Dr. Selena Wisnom (The Queen’s College, Oxford) was the recipient of one of this year’s ICS public engagement grants; the award helped to fund an immersive production of her new play about the Assyrian king Ashurbanipal. Here she tells us more about the play.
I am standing in the crypt of St Pancras Church, which has been transformed into the throne room of Ashurbanipal, the last great king of Assyria. It is a freezing night in 648 BC and the atmosphere is electric: the king is discussing a tense political situation with his advisors, and announces that he will ask the gods for advice by sacrificing a ram. Huddled around the walls, the audience watch as a group of actors carry in a man on their shoulders, stripped to the waist, twitching and terrified in animal incomprehension. They set him on an altar right in front of me and thrust his leg in my direction with the instruction ‘hold!’ As we the audience pin down the limbs of the sacrificial ram, the diviners begin reciting the ritual prayers and with a ray of light the priest standing next to me plunges in the knife. The ram’s limbs go limp and we stand back while the entrails are taken out and their meaning deciphered. The course of history is determined here.
This was my first glimpse of how the play would be staged at the dress rehearsal, experiencing it as the audience would for the first time. Ashurbanipal: the last great king of Assyria, is a play that I wrote based on historical sources, telling the story of Ashurbanipal’s disastrous war against his brother, the king of Babylon. The play dramatizes an event that was pivotal in Mesopotamian history, showing it through the lens of a deep-rooted family conflict. The plot pieces together the fragmentary cuneiform sources into a narrative, using dramatic license to bridge the gaps. The script is suffused with quotations from ancient texts so as to recreate the culture’s ways of thinking and figures of speech, with characters sometimes even speaking in their own words taken from letters and inscriptions. As I had explained to the director Justin Murray, I wrote the play with the aim of immersing the audience in the world of ancient Assyria so that they would learn about the period directly through the story without needing to know any of the background, since all the necessary information would be conveyed through the plot. Little did I know just how immersive this production of Ashurbanipal would become.
Immersive theatre is a new and popular form of drama which actively involves the audience. Instead of sitting and watching the stage from afar they are placed directly in the room as if they are also taking part in the action. Justin’s company Catharsis Theatre took the audience into Ashurbanipal’s palace so that they could walk the corridors of power themselves. The play began with an actress playing an Iraqi archaeologist, welcoming the audience to the archaeological site of Nineveh. As she begins to read from a tablet, the king’s chief astrologer walks out of the shadows and takes it from her hand, seamlessly transitioning into his monologue and transporting us back in time. As the scenes change the characters move from one room to another and the audience follow, but there are occasions when the action diverges and they must choose which character to follow while two scenes take place simultaneously. As one audience member commented, this highlights how we can never know everything that happened in history, and our understanding of events will always be incomplete. At the same time, each person has a different experience of the play depending on which path through it they choose, sympathising with different characters depending on which sides of the story they witness. The immersive format also made for some fun moments of audience participation, such as when the audience become servants of the palace, carrying torches and serving the king grapes, or bringing prisms to build the funeral pyre in Babylon, as well as participating in the electrifying ram sacrifice.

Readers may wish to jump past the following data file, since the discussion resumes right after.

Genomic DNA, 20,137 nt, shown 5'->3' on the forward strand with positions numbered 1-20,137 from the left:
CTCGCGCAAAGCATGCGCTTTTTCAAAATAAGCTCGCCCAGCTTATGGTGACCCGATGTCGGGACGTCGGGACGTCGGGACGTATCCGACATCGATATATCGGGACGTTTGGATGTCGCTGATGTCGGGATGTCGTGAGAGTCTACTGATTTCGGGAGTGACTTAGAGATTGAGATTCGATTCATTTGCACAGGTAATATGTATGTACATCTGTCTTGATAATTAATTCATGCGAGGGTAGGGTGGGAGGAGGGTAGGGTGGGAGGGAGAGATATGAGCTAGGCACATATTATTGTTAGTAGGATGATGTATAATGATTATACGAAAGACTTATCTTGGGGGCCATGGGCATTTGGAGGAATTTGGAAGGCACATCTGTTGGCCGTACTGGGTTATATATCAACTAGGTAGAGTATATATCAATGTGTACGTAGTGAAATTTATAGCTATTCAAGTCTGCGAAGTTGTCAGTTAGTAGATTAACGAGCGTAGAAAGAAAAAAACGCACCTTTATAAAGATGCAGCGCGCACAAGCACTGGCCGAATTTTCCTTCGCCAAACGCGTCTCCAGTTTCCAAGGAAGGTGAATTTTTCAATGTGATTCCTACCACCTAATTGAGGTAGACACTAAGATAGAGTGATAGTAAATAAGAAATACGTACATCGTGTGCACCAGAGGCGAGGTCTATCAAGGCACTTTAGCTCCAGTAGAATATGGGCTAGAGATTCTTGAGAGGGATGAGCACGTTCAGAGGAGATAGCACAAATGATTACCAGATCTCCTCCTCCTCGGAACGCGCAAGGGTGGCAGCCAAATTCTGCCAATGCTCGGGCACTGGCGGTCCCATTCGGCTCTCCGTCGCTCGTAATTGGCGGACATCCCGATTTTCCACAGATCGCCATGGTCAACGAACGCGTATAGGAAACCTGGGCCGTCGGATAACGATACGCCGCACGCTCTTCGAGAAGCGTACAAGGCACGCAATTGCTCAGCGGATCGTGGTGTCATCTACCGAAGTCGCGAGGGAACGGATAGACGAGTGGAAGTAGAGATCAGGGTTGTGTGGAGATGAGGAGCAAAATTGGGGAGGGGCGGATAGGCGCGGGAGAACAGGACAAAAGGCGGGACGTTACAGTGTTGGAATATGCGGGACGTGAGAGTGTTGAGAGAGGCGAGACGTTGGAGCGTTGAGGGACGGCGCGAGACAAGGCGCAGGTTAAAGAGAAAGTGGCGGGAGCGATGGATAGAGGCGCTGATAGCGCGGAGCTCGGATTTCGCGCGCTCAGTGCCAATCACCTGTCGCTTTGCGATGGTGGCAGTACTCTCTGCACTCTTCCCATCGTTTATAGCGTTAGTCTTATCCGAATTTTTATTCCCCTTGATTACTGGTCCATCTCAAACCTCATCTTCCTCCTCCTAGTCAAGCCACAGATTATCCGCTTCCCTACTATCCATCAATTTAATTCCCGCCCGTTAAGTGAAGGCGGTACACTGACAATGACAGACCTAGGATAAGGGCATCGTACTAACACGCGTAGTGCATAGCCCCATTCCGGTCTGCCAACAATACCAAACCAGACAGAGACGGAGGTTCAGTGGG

A cast of professional actors brought the story to life brilliantly. All were from BME backgrounds, many with personal links to the Middle East who were able to inject their own understanding into the play at the same time as deepening their engagement with their history. A major exhibition about Ashurbanipal was staged at the British Museum during the development period, and the museum generously gave us access on several occasions so that the cast and creative team could take direct inspiration from Assyrian artefacts. Rehearsals I attended became hours of Q&A as they sought to understand the historical context as authentically as possible, with an enthusiasm and dedication that was deeply affecting.
The play ran for six performances from 28th Feb – 3rd March 2019 and every show sold out. We are now planning to stage it again in larger venues and take it on tour around the country so that even more people can discover Ashurbanipal’s story. Thanks to support from the ICS public engagement fund we have been able to deliver a successful first phase of this project, which will bring this little-known but fascinating period of history to the wider audience it deserves. Ashurbanipal’s story is not over yet.
We would also like to thank The London Centre for the Ancient Near East and the University of Cambridge Arts and Humanities Impact Fund for further support for this project.
by Selena Wisnom
Image credits Rishi Rai